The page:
Judicial states posting some of the biggest year-over-year increases in foreclosure activity in the first quarter included Indiana (up 45 percent), Connecticut (up 38 percent), Massachusetts (up 26 percent), Florida (up 26 percent), South Carolina (up 26 percent), and Pennsylvania (up 23 percent).

Foreclosure starts increase for third straight month in March

First-time foreclosure starts, either default notices or scheduled foreclosure auctions depending on the state’s foreclosure process, increased 7 percent from February to March, the third straight monthly increase. Foreclosure starts in March exceeded 100,000 for the first time since November 2011, although they were still down 11 percent from March 2011.

States with the biggest monthly increases in foreclosure starts included Nevada (up 153 percent), Utah (up 103 percent), New Jersey (up 73 percent), Maryland (up 53 percent) and North Carolina (up 47 percent). Thirty-one states posted monthly increases in foreclosure starts in March.

Nevada, California, Arizona post top state foreclosure rates

Nevada foreclosure activity decreased 26 percent from the previous quarter and was down 62 percent from the first quarter of 2011, but the state still posted the nation’s top foreclosure rate — one in every 95 Nevada housing units had a foreclosure filing during the first quarter. Although Nevada had the top foreclosure rate for the quarter, the state’s foreclosure rate slipped to second highest among the states in March, after 62 consecutive months in the No. 1 spot. Arizona’s foreclosure rate was the nation’s highest state foreclosure rate in March.

Although California default activity increased from February to March — up 14 percent — the state’s overall foreclosure activity in the first quarter was down on a quarterly and annual basis. TheCalifornia foreclosure rate still ranked second highest among all states in the first quarter, with one in every 103 housing units with a foreclosure filing.

One in every 106 Arizona housing units had a foreclosure filing in the first quarter, the nation’s third highest state foreclosure rate. Arizona foreclosure activity during the quarter was down 4 percent from the previous quarter and was down 41 percent from the first quarter of 2011.

Other states with foreclosure rates ranking among the top 10 in the first quarter were Georgia (one in 119 housing units with a foreclosure filing), Florida (one in 123), Illinois (one in 141), Michigan (one in 162), Colorado (one in 191), Utah (one in 198) and Wisconsin (one in 206).

California, Florida, Illinois post top foreclosure activity totals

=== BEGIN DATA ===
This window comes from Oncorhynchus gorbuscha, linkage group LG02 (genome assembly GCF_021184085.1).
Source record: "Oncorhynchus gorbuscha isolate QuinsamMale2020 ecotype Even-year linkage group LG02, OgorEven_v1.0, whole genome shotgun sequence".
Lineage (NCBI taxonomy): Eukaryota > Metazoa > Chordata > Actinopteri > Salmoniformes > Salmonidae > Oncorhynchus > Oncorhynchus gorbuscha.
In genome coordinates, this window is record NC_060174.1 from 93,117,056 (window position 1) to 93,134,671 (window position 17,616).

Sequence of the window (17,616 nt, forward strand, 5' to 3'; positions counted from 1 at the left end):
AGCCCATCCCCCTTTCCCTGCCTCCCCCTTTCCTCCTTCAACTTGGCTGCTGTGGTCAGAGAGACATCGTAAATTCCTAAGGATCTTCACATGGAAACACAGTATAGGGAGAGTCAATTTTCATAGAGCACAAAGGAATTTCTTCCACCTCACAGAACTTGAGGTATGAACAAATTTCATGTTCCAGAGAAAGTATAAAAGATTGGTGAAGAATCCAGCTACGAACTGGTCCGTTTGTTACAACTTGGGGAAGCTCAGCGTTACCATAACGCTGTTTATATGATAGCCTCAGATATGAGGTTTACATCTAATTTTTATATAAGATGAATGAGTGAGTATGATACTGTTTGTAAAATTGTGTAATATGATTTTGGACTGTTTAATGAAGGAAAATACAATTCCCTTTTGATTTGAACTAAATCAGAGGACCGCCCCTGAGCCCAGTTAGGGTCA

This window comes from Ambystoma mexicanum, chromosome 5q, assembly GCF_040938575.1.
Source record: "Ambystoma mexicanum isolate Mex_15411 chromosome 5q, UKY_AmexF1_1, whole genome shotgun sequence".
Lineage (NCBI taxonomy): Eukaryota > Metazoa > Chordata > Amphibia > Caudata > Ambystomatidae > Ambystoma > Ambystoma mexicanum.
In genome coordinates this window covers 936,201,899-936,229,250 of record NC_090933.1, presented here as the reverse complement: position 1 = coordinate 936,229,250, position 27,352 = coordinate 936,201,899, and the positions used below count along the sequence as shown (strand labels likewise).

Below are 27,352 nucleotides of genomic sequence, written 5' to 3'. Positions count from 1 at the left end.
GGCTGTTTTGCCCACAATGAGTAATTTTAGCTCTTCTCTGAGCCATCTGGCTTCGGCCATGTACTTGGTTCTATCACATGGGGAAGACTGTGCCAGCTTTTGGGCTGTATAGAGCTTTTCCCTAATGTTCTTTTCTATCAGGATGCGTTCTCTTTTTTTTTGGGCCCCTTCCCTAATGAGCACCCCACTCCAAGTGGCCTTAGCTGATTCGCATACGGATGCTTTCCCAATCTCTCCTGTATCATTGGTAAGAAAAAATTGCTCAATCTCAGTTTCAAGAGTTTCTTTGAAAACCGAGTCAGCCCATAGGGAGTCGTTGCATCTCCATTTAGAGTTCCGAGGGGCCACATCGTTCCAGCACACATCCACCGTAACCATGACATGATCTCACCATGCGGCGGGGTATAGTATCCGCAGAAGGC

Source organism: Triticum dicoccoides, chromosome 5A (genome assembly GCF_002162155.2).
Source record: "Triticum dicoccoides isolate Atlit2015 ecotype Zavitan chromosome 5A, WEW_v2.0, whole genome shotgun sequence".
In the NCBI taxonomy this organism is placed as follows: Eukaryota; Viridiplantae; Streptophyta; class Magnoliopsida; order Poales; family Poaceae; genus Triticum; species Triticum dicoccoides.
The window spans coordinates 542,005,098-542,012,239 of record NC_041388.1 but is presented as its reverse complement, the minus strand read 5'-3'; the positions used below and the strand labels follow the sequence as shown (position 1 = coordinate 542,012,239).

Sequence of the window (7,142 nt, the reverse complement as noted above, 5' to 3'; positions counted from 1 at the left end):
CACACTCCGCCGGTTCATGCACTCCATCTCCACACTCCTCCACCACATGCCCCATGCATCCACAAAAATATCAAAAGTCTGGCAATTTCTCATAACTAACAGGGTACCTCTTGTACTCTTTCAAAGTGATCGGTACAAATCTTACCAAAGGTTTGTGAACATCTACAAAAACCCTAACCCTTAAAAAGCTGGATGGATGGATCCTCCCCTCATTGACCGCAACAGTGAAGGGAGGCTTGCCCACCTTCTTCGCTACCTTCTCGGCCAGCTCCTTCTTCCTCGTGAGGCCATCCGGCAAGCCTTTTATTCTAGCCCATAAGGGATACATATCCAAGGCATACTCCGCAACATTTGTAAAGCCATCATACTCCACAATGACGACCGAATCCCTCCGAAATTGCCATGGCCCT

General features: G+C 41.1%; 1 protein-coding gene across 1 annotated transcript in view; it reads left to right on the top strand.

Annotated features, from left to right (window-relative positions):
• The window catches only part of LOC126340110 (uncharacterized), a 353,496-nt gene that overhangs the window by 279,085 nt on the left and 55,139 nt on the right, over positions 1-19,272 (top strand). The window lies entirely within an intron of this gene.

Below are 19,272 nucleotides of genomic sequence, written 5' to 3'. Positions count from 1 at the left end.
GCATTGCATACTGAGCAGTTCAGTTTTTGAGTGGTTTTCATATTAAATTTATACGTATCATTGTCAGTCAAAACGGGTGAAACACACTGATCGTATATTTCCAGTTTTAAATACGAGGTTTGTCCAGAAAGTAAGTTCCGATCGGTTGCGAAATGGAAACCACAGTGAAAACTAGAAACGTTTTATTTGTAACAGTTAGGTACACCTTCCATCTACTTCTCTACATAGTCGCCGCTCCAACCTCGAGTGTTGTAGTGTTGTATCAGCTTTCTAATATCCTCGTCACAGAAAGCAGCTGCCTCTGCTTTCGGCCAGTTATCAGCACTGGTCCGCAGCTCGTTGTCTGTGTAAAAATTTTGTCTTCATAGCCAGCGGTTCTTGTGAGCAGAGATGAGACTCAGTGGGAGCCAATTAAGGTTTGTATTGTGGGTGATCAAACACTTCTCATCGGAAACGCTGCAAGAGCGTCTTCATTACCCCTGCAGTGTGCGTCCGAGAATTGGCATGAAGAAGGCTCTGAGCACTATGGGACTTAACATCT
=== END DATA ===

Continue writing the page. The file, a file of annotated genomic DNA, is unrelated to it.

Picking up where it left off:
California’s 133,245 properties with foreclosure filings in the first quarter was the highest total of any state and accounted for 23 percent of U.S. foreclosure activity during the quarter.

Florida posted the second highest state total, with 73,344 properties with foreclosure filings during the quarter. Florida foreclosure activity in the first quarter increased 4 percent from the previous quarter and was up 26 percent from the first quarter of 2011.

Illinois foreclosure activity increased 17 percent from the previous quarter and was up 14 percent from the first quarter of 2011, helping the state post the nation’s third highest state foreclosure total in the first quarter: 37,660 properties with foreclosure filings.

Other states with foreclosure activity totals among the nation’s 10 highest were Georgia (34,234), Michigan (27,934), Arizona (26,956), Texas (23,807), Ohio (23,780), Pennsylvania (12,746), and Wisconsin (12,727).

Time to foreclose increases nationwide, but down in key states

U.S. properties foreclosed in the first quarter took an average of 370 days to complete the foreclosure process, up from 348 days in the previous quarter and the highest average number of days going back to the first quarter of 2007.

Average foreclosure timelines appear to be turning a corner in some bellwether states. The average time to foreclose in California was 320 days, down from 352 days in the previous quarter and the second straight quarterly decrease after 12 straight quarterly increases.

The average time to foreclose also decreased in Colorado, Utah, Massachusetts, Nevada, Michigan and Maryland. Despite the decrease, Maryland still posted the fifth longest time to foreclose, 618 days. The states with the top four longest times to foreclose were New York (1,056 days), New Jersey (966 days), Florida (861 days) and Illinois (628 days).